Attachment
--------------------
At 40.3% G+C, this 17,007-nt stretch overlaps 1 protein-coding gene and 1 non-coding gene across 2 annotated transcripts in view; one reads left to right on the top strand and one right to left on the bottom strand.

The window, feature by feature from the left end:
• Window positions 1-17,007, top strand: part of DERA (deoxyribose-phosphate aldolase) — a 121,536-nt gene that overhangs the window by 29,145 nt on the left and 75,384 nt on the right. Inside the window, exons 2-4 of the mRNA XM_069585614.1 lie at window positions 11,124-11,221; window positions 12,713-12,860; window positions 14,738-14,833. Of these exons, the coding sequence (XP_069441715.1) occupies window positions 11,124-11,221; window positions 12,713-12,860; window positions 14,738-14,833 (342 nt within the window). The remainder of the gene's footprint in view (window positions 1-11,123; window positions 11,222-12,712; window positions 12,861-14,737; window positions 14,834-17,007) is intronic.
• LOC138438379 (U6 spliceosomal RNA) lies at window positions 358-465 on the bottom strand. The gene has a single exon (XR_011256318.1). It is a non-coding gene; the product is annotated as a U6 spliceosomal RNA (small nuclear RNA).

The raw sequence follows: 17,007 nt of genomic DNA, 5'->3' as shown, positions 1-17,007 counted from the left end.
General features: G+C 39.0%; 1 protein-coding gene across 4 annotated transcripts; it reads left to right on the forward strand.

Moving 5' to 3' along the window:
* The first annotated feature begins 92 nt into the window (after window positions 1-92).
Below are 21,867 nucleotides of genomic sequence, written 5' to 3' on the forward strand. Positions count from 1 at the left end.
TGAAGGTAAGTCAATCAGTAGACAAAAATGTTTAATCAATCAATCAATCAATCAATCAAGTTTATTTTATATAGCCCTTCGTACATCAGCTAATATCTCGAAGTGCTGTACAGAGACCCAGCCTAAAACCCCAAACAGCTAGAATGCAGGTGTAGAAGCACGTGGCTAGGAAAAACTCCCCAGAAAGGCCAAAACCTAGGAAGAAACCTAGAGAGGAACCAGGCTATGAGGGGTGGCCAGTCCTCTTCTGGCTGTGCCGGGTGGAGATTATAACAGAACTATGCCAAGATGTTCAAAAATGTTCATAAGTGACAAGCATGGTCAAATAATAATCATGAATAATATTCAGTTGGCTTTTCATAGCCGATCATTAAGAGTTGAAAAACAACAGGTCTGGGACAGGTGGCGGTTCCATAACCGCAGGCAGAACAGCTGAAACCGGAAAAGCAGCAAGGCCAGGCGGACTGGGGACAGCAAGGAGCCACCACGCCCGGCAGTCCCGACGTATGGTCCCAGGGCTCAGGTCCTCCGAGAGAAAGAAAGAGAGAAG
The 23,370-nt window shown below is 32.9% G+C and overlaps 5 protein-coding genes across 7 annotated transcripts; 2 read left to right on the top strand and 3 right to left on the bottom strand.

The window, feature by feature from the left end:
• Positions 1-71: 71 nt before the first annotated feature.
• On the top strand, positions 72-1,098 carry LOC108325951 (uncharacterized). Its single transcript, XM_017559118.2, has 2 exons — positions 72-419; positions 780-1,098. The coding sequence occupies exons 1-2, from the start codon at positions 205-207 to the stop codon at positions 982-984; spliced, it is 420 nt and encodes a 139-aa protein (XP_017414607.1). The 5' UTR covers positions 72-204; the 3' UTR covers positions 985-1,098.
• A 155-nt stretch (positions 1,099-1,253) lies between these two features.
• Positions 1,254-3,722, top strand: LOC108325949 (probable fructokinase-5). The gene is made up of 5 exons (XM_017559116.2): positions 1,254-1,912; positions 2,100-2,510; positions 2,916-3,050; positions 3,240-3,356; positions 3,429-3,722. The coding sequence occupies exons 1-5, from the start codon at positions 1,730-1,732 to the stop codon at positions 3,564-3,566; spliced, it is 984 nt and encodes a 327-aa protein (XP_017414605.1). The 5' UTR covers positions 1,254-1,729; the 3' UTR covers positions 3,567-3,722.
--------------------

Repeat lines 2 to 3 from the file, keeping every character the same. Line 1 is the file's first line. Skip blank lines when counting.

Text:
The window, feature by feature from the left end:
• Window positions 1-17,007, top strand: part of DERA (deoxyribose-phosphate aldolase) — a 121,536-nt gene that overhangs the window by 29,145 nt on the left and 75,384 nt on the right. Inside the window, exons 2-4 of the mRNA XM_069585614.1 lie at window positions 11,124-11,221; window positions 12,713-12,860; window positions 14,738-14,833. Of these exons, the coding sequence (XP_069441715.1) occupies window positions 11,124-11,221; window positions 12,713-12,860; window positions 14,738-14,833 (342 nt within the window). The remainder of the gene's footprint in view (window positions 1-11,123; window positions 11,222-12,712; window positions 12,861-14,737; window positions 14,834-17,007) is intronic.